New CA Case Holds That Employer Should Have Accommodated Employee’s Scheduling Needs So That He Could Care For His Disabled Son

Does an employer need to reasonably accommodate an employee’s shift scheduling requirements to enable the employee to tend to the medical needs of his son?  The court in Castro-Ramirez v. Dependable Highway Express, Inc., 2 Cal. App. 5th 1028 (Aug. 29, 2016), answered that question “yes.” In this case, the plaintiff had informed his manager upon hire that he had daily obligations at home related to

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New Regulations Require Most CA Employers to Update their Anti-Discrimination and Anti-Harassment Policies by April 1st

The California agency tasked with enforcing the state’s anti-discrimination, anti-harassment, and anti-retaliation laws, the Department of Fair Employment & Housing (DFEH), has recently implemented new regulations that will require California employers with five or more employees to revise their workplace policies and/or employee handbooks by April 1, 2016.  Specifically, the regulations require employers to say more to employees about the topics of anti-discrimination and anti-harassment

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Jury Awards Fired Pregnant Worker Nearly $185 Million

Plaintiff Rosario Juarez sued her former employer, AutoZone Stores Inc., for demoting her and ultimately terminating her after she announced her pregnancy in 2005.  According to Juarez, when she informed her district manager that she was expecting, the manager responding by saying, “Congratulations…I guess.  I feel sorry for you.”  Juarez alleged that the company subsequently doubled her assigned list of tasks, making her work day substantially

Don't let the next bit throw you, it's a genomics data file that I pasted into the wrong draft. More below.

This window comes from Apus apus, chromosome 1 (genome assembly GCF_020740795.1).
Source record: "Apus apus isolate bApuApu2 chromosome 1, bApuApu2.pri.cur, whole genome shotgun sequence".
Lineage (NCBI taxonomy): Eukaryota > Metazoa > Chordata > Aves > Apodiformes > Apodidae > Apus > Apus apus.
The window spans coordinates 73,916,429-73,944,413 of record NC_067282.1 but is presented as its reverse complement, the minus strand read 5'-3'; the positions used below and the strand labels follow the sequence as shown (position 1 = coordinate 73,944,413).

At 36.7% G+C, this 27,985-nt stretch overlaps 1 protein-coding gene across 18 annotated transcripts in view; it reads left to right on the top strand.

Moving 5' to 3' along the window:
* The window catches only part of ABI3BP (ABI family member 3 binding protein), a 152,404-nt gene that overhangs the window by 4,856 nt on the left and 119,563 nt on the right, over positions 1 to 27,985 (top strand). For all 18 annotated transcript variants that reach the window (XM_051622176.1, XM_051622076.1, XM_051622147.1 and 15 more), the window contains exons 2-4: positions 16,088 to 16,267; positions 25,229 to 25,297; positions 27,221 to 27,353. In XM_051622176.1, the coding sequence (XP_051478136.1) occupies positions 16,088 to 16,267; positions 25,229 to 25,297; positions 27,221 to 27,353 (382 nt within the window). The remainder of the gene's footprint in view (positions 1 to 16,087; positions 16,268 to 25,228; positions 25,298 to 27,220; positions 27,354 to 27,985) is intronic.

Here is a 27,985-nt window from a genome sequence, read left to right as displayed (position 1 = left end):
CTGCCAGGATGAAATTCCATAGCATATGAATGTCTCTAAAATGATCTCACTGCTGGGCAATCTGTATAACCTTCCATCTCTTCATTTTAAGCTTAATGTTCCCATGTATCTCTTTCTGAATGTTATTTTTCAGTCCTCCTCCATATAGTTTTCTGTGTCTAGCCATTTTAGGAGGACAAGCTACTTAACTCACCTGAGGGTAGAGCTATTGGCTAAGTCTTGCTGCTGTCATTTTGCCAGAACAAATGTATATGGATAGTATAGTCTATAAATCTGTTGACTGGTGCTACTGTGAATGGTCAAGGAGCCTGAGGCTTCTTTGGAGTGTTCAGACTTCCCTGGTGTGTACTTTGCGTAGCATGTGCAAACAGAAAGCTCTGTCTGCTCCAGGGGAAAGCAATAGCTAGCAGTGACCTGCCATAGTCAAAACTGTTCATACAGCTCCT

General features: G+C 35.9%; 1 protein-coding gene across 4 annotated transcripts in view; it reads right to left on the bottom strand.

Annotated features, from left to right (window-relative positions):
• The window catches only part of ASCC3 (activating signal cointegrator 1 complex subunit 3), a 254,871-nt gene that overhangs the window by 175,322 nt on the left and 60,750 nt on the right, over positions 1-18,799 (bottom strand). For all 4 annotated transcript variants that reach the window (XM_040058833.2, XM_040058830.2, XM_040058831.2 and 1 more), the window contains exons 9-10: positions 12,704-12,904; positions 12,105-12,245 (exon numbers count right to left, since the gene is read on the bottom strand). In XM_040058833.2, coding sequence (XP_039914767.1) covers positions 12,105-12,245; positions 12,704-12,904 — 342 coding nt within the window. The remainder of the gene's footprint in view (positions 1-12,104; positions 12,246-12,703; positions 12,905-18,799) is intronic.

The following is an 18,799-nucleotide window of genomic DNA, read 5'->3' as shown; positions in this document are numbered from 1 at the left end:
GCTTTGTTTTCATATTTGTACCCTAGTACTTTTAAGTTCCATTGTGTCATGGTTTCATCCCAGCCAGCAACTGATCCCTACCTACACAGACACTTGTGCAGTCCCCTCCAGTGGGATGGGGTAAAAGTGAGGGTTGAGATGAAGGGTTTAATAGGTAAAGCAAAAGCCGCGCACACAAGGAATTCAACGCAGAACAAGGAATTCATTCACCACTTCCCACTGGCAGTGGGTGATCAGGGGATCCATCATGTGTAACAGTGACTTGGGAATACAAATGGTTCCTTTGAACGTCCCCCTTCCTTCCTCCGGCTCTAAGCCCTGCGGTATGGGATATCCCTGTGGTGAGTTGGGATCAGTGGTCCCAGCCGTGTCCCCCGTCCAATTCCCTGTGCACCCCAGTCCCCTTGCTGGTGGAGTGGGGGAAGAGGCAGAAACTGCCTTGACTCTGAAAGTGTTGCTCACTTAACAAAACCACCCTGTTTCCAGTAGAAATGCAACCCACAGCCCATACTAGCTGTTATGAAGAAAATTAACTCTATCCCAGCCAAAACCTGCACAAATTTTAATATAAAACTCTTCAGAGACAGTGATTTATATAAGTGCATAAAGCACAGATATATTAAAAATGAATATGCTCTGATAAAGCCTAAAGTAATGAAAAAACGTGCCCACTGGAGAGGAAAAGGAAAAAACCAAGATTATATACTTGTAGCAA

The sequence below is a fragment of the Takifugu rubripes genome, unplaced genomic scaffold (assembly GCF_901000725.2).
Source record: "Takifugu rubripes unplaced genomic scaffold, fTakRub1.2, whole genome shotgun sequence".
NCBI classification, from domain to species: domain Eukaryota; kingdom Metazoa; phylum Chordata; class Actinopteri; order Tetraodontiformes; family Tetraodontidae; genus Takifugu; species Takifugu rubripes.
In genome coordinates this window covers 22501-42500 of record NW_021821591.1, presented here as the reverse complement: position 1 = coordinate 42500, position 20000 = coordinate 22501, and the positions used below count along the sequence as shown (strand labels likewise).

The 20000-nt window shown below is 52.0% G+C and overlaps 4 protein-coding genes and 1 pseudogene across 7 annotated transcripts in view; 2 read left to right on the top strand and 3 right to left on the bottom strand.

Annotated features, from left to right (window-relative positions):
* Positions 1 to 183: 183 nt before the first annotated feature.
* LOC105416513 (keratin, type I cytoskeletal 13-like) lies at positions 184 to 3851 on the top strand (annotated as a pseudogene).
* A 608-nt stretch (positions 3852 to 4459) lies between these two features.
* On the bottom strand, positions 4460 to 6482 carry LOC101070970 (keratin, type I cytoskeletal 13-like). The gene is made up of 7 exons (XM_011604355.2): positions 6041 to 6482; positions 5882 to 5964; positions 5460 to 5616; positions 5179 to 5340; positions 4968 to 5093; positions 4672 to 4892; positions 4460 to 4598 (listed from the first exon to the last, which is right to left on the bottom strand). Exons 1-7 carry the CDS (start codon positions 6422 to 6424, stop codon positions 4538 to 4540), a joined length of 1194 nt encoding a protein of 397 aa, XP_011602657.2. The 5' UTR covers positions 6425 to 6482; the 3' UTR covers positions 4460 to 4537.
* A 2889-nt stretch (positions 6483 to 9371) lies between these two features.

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Jury Awards $240 Million in Disability Discrimination Case Involving Severe Abuse of Workers with Intellectual Disabilities

The Equal Employment Opportunity Commission has announced its largest jury verdict in the federal agency’s history–$240 million–in a case in which an Iowa jury found Hill County Farms liable for subjecting 32 men with intellectual disabilities to substantial abuse and discrimination. According to an EEOC press release, available here, the agency presented evidence that for years, the owners and staffers of the defendant company “subjected the

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California Court Reaffirms Employers’ Obligations to Accommodate Pregnant Employees

In Sanchez v. Swissport, Inc., — Cal. App. — (Cal. App. 2d Dist. Feb. 21, 2013), the California Court of Appeals for the Second District held that California employers’ obligations as to employees requiring medical leaves of absence caused by pregnancy-related disabilities do not end at allowing a four-month leave of absence–and can instead include permitting employees suffering from pregnancy-related disabilities significantly more leave time. In

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In Wake of Harris, Jury Awards $21.7 Million to Disabled Employee in Discrimination Case

Despite the California Supreme Court’s ruling in Harris v. City of Santa Monica, discussed in detail Here, in which the Court stated that plaintiffs in employment discrimination cases must prove discrimination was a “substantial factor motivating a termination of employment, and when the employer proves it would have made the same decision absent such discrimination, a court may not award damages, backpay, or an order of reinstatement,” 

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